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Saturday, August 8, 2015

Madame Masque Villain of Agent Carter Season 2

Edited by Robert Beach 

here’s no denying this has been a rough year for Marvel studios. Age of Ultron did well but wasn’t the same cultural smash as the first film, and Ant-Man’s modest success was undercut by the MCU’s ongoing issues with representation. Yet one area Marvel has really thrived in 2015 is in television. Agents of S.H.I.E.L.D. was finally able to find a major audience as it ramped up its connection to the films; Daredevil was a smash hit on Netflix that catapulted the Kingpin to a major villain position and helped fast track Jessica Jones, and their winter mini-series Agent Carter has been picked up for a full series. 

Now with half of the year over, and the fall and winter seasons looming, the first details on Agent Carter season 2 are beginning to filter through the media cracks. Some early news indicated the series was going to be set predominately in Hollywood this season and would feature the return of Howard Stark despite Dominic Cooper’s role in Preacher. The first major reveal has been slipped: the season 2 villain will be Iron Man antagonist Madame Masque. 

Madam Masque is a strong choice for a villain. Like a lot of foes that pop up on Marvel television, she’s a little too C-list to have been considered for a film appearance, even though they have  enough personality and identity to be worth adapting. 

At the same time, Madame Masque works as major female antagonist, which is something of a rarity with Marvel comics and completely unheard of in the films. It’s a smart way to keep the emphasis of Agent Carter on women and their struggle for independence, strength, and respect. However, I’m very psyched about the development because Madame Masque, canonically, has nothing to do with Hydra.   

In the highly likely event you’ve never heard of Madame Masque, she could best be described as a female Dr. Doom. She’s the daughter of Count Nefaria, a criminal mastermind and head of a group called the Maggia. The Maggia are one of Marvel’s goofier ideas informed by a very peculiar set of circumstance at the time. 

During the mid-60s and 70s, when Marvel was forming a lot of its base mythos, the mafia actually held a pretty tight control over a lot of the distribution and transportation industry in New York. Because Marvel was basically just an independent New York comic company at the time, they couldn’t run the risk of alienating the mafia by portraying them poorly in their comic books. 

To get around that, they created groups like the Maggia who could act as Mafia stand-ins without running the risk of getting Marvel in hot water. This is the same tactic that led to a lot of Marvel’s mobster villains like Kingpin or Hammerhead.  Madame Masque’s father, Count Nefaria, was leading the Maggia but kept his daughter secret for fear his enemies would try to strike at him through her. Eventually, she chose to join her father’s empire only after sustaining severe burns to her face, hence dawning the golden faceplate and taking the name Madame Masque. I’ve always liked the idea that in the Marvel universe the mafia is run by people in Count Dracula capes and golden facemasks in addition to all the men in business suits.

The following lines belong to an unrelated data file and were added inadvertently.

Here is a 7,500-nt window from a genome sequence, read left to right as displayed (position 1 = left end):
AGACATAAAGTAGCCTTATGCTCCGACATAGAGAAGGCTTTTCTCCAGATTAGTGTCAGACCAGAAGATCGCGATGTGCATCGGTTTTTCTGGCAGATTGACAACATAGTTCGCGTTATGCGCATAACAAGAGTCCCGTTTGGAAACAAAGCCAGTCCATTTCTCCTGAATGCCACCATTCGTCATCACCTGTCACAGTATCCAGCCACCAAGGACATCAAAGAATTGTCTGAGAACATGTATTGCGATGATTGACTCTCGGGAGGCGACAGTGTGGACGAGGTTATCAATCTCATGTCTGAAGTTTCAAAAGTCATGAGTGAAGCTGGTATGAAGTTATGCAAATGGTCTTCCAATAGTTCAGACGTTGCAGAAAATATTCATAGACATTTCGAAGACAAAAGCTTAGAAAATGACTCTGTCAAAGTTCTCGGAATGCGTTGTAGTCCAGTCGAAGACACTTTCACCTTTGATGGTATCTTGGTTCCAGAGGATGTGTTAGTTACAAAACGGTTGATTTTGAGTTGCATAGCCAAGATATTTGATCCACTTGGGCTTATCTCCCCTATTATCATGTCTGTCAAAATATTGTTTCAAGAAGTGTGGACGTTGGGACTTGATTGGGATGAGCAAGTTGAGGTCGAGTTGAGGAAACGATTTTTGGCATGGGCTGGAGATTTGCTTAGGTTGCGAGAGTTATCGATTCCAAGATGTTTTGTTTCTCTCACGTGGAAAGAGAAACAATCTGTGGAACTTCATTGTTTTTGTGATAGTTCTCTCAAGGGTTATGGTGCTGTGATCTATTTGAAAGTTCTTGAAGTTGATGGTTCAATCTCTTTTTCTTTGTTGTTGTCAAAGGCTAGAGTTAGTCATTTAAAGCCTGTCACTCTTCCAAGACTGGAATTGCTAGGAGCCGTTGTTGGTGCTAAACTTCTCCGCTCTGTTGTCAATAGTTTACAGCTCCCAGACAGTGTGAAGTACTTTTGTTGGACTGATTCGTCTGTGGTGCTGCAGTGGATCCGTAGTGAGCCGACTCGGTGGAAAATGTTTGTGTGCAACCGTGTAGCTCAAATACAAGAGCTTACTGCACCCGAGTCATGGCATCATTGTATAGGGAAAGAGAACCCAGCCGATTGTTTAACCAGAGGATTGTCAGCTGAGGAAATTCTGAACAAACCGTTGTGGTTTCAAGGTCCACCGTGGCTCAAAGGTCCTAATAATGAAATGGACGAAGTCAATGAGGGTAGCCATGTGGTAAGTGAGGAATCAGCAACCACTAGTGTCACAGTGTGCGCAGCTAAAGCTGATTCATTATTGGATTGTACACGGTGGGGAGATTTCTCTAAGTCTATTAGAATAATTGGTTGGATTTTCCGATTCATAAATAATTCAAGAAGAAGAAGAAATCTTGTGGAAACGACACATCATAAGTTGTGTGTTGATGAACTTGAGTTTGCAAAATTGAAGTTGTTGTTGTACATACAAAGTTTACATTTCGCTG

As head of the Maggia, Masque often clashed with Iron Man; this ties into the very bizarre place Iron Man held in the Marvel universe prior to his reinvention in Civil War. Initially, Iron Man’s whole ethos as a hero was a weird blend of corporate espionage and cold war competition. That’s why a lot of the more memorable Iron Man villains like Crimson Dynamo or Titanium Man are actually just Russian versions of his character. Madame Masque played more into Tony’s role as a playboy in those comics as she actually maintained an on-again-off-again relationship with the armored Avenger for quite a while. Ultimately, she has never really been the same dynamite villain the Mandarin or Radioactive Man have become.

That’s the curse of a lot of Iron Man foes: highly memorable design or powers relegated to the background of the Marvel universe. The big reason is Iron Man is one of the more in between Marvel heroes as far as power levels go. Folks like Grey Gargoyle or Dreadknight are just powerful enough to be worthwhile foe for Iron Man but would get creamed by more powerful folks like the Fantastic Four or Hulk; meanwhile, weaker heroes like Daredevil probably couldn’t stand up to guys like Iron Monger. That’s part of why so many Iron Man villains ended up in The Thunderbolts, a team of quasi-reformed villains working for the government as Marvel’s equivalent of the Suicide Squad. 

As such, Madame Masque has never really been given the chance to be the high-powered super villain she could be so I’m glad she’s getting the chance to shine on Agent Carter.  Powerful female villains are actually a major rarity in super hero comics, which usually force female villains into the role of henchwoman in some capacity.  Even the big name villainesses of Marvel like Mystique or Medusa are usually kept in the realm of quasi-villain, with an emphasis on grey morals over egomania.  

I hope that Agent Carter doesn’t take this route and also tones down any connection between Madame Masque and Howard Stark to keep her from just becoming his angry ex.   There’s a lot of historical room for Agent Carter to explore and develop Madame Masque as a new character and it’d be a shame to just resort to something insular like having her be another one of Howard Stark’s mistakes that Peggy needs to clean-up or just more Hydra.  Most of all I hope that Agent Carter’s emphasis on strong, self-defined female characters extends to their villains. 

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